When exactly might the Jannu's extra strength be necessary? Answer: Our testers prefer the Nammatj for North American mountaineering classics like Rainer and the West Buttress of Denali. If you are moving up from those climbs to more technical routes then we suggest the Jannu. The Jannu's self-supporting design is also a better choice for base camping if you leave the tent unattended and aren't there to remove snow from it or check on the tieouts. These are situations where the Jannu excels.
The two greatest characteristics that make the Jannu viable for terrible conditions are its aggressive pole design and use of top-tier fabrics.
Aggressive pole design
The vestibule pole is usually the first thing to break on many mountaineering tents. Once that pole snaps the front of the tent can catch wind like a kite and damage other areas. We've seen this happens on tents like the Mountain Hardwear Trango. Fortunately, the Jannu does not use an additional pole for the vestibule; it is much stronger and less likely to break as a result. This is one thing that makes the tent bomber. Another is the tent's generally low profile shape that allows wind to pass over it easily. Other tents that are taller and/or larger catch more wind and require many more poles or heavier poles to provide the same amount of strength.
If you are paranoid about the world ending, fear an instantaneous 10-foot snow dumping, or want to camp on top of Everest, you can add an additional set of poles to further bolster the Jannu's strength. The tent's combination of pole sleeve and alternating clips enables this (put both poles in the wide sleeve and use right-facing clips for one pole and left-facing clips for the other pole). This system would make for an insanely strong tent. We feel it is rarely necessary. Even when using the Jannu on a backcountry ski expedition in Greenland, our testers did not bring extra poles. If you fear the worst, an extra pole set is available from Hilleberg for around $150.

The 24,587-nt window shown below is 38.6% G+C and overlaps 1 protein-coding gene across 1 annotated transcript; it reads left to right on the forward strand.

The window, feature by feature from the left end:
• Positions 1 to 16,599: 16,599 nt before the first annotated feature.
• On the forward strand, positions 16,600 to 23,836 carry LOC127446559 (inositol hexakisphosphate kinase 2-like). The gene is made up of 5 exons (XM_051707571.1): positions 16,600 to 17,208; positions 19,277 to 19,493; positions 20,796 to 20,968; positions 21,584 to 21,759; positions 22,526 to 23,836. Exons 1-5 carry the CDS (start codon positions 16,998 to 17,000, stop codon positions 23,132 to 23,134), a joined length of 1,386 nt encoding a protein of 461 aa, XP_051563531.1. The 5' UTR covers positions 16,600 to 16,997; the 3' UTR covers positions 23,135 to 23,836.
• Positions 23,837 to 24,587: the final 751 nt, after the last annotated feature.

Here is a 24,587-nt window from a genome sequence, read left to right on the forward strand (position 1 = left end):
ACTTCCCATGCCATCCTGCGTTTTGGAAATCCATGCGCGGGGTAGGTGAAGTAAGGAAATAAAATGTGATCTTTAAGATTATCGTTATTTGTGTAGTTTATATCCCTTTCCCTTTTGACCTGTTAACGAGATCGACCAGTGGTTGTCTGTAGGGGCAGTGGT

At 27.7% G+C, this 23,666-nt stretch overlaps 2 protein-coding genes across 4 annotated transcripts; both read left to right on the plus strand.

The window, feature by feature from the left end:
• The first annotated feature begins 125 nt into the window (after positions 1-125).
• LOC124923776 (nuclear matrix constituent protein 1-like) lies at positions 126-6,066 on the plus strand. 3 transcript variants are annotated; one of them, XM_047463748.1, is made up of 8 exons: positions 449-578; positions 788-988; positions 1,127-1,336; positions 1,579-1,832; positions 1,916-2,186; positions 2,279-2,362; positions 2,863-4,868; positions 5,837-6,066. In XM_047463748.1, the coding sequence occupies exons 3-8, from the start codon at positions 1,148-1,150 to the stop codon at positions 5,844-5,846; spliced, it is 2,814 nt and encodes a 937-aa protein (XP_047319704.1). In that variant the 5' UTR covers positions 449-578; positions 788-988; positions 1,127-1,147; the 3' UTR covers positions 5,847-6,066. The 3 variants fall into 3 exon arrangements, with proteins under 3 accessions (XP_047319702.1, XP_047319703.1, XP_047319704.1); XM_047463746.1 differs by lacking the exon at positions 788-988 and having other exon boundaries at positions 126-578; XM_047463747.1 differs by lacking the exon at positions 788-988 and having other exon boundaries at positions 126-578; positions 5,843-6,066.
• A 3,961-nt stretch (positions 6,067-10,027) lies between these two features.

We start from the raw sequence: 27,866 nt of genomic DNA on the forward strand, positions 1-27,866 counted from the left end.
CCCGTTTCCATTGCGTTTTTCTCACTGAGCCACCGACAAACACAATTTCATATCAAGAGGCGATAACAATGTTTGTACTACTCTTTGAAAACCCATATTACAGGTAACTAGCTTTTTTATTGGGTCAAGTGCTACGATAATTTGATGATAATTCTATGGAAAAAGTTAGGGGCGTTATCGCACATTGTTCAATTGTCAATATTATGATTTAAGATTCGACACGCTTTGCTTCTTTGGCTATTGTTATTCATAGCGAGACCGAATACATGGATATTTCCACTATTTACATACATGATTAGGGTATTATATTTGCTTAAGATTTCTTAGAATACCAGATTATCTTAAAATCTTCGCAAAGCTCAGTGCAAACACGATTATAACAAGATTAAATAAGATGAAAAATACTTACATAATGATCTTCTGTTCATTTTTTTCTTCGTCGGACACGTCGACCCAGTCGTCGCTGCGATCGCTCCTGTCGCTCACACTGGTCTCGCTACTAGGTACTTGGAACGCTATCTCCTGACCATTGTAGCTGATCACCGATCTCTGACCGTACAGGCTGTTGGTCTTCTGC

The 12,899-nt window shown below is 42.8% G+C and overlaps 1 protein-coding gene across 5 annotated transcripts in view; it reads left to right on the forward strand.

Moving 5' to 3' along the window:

After pole design, fabrics are arguably the most important part of a tent. Here, too, the Jannu is world class. It uses a tip-top 1.47 oz./yd. silicone impregnated ripstop nylon with a 26.5 lb. tear strength. This is the second strongest fabric used on any of the winters we've tested. (The strongest is found on Hilleberg "Black Label" tents like the Nammatj and Tarra.) Strong fabrics are important because if they are punctured by something like a broken pole or a crampon they are less likely to tear.
The Jannu has a myriad of small features also contribute to its strength. (1) Three ground straps run perpendicular to the length of the tent and absorb stress during high winds and keep the pole arcs at the proper height and tension. They can also be used as guy lines if needed. This is a unique feature found only on Hilleberg tents. (2) All tieout points are heavily reinforced. For example, the vestibule webbing adjusters are made of metal, not plastic. (3) Two strong metal clips remove stress from the vestibule zipper. (4) The guy lines are made of a Spectra-polyester blend that doesn't absorb much water and doesn't stretch as much as lower quality nylon cord. The fact that they don't absorb water is key because moisture can dramatically add weight in wet conditions. The Jannu's guy lines come pre-rigged with camming adjusters. No, you don't have to spend an hour cutting and attaching lines. The camming adjusters are super easy and very fast. We much prefer them to the trucker's hitch knot when we are wearing gloves. (5) The Jannu's lines attach to the tent with a six-inch loop of webbing that can wrap around the pole once and transfer tension from the tieout stitching to the entire pole. This, too, is a unique feature, and we love it.